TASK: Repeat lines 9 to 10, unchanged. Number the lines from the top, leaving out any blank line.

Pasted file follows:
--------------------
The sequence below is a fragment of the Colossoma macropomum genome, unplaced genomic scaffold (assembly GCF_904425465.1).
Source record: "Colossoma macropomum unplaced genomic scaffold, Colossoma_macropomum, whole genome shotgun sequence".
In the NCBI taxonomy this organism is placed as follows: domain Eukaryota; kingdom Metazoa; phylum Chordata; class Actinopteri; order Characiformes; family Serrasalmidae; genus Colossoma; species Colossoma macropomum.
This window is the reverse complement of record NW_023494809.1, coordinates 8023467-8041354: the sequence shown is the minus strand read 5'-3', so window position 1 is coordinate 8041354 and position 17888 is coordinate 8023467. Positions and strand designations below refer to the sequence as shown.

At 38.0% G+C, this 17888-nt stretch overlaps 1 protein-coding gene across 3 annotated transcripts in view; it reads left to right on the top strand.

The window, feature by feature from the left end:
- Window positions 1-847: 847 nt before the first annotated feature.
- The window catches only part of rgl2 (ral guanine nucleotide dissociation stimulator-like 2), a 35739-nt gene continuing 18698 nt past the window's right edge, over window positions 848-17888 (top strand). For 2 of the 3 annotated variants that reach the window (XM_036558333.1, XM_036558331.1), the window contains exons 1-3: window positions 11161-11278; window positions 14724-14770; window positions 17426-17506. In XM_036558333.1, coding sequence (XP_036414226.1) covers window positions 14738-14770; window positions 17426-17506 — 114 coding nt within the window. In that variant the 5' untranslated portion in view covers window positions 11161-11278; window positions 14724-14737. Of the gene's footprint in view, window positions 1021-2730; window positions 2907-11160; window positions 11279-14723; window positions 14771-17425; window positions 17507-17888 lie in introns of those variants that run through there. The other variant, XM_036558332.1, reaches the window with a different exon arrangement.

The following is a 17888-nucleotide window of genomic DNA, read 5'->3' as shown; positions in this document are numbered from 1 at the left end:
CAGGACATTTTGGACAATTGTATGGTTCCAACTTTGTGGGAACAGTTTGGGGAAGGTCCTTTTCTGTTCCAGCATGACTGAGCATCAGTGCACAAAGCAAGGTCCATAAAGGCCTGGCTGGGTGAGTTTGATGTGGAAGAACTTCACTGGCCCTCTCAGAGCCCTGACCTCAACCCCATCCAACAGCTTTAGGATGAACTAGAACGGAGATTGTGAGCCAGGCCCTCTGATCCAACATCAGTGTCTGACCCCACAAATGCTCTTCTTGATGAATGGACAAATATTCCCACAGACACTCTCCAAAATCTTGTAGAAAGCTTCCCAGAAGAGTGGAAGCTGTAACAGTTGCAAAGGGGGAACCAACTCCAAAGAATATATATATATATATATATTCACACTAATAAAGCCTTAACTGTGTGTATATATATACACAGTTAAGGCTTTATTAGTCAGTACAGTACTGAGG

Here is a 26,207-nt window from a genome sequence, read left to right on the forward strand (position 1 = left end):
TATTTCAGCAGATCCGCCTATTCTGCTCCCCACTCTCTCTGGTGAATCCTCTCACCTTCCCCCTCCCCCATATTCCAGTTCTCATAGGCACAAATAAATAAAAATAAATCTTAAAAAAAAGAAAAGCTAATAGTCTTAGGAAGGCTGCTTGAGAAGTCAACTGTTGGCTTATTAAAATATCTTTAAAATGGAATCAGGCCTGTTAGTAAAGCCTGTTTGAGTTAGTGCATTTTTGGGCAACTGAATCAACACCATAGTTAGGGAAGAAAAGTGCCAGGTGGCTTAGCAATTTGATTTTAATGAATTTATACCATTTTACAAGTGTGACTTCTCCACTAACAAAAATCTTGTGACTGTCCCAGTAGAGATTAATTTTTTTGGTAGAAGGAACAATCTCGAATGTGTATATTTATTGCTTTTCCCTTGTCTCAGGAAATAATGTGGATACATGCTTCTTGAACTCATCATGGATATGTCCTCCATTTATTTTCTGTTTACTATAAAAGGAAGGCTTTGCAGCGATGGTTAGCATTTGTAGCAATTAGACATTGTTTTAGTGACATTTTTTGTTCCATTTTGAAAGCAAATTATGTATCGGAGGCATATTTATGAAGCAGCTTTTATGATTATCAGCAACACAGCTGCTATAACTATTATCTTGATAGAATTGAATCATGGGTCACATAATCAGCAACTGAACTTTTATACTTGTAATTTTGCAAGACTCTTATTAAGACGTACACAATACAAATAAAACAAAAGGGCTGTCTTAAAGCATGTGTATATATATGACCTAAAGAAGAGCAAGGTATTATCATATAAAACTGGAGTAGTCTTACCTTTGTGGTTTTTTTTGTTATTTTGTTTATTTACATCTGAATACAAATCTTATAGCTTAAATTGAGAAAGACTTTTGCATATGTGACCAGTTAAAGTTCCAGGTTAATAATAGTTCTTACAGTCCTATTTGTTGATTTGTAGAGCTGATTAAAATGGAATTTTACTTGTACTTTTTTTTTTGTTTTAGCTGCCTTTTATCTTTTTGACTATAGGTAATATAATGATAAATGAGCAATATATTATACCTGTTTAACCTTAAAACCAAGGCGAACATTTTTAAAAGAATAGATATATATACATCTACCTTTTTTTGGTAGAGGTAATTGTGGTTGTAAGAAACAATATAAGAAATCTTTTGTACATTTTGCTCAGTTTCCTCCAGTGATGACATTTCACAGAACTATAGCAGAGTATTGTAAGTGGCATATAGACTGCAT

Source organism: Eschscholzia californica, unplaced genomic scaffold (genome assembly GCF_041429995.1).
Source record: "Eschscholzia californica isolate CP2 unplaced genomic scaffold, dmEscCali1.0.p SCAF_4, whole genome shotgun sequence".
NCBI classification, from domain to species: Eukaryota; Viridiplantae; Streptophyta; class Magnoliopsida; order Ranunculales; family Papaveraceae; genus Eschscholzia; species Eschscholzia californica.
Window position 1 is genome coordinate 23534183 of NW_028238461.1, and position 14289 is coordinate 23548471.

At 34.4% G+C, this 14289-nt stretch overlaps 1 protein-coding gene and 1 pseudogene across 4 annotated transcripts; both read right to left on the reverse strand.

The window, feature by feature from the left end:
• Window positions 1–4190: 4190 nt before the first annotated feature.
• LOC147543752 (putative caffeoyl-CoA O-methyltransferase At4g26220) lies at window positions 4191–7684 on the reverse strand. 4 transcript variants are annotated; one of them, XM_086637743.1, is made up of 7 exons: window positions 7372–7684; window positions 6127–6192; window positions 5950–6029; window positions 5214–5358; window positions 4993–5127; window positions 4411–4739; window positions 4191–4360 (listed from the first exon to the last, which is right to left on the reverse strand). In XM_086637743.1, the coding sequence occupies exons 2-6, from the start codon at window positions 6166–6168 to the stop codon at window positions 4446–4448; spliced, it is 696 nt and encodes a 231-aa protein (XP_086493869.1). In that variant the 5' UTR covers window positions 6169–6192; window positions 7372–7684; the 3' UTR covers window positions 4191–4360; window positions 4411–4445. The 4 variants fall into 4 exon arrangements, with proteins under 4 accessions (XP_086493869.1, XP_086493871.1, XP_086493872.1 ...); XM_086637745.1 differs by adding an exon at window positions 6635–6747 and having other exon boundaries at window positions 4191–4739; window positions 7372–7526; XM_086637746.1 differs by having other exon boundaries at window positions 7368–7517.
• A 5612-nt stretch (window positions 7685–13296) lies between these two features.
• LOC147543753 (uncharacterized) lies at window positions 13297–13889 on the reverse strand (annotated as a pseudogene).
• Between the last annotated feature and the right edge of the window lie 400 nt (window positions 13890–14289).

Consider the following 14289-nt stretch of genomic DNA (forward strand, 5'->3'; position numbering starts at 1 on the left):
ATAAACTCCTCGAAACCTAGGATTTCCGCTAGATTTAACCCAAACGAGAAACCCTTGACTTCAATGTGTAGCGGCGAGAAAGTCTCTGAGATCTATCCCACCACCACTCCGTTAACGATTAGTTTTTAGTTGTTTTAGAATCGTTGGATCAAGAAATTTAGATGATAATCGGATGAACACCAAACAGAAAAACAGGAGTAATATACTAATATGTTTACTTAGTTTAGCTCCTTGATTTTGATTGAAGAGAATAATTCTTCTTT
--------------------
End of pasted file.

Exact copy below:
The following is a 17888-nucleotide window of genomic DNA, read 5'->3' as shown; positions in this document are numbered from 1 at the left end:
CAGGACATTTTGGACAATTGTATGGTTCCAACTTTGTGGGAACAGTTTGGGGAAGGTCCTTTTCTGTTCCAGCATGACTGAGCATCAGTGCACAAAGCAAGGTCCATAAAGGCCTGGCTGGGTGAGTTTGATGTGGAAGAACTTCACTGGCCCTCTCAGAGCCCTGACCTCAACCCCATCCAACAGCTTTAGGATGAACTAGAACGGAGATTGTGAGCCAGGCCCTCTGATCCAACATCAGTGTCTGACCCCACAAATGCTCTTCTTGATGAATGGACAAATATTCCCACAGACACTCTCCAAAATCTTGTAGAAAGCTTCCCAGAAGAGTGGAAGCTGTAACAGTTGCAAAGGGGGAACCAACTCCAAAGAATATATATATATATATATATTCACACTAATAAAGCCTTAACTGTGTGTATATATATACACAGTTAAGGCTTTATTAGTCAGTACAGTACTGAGG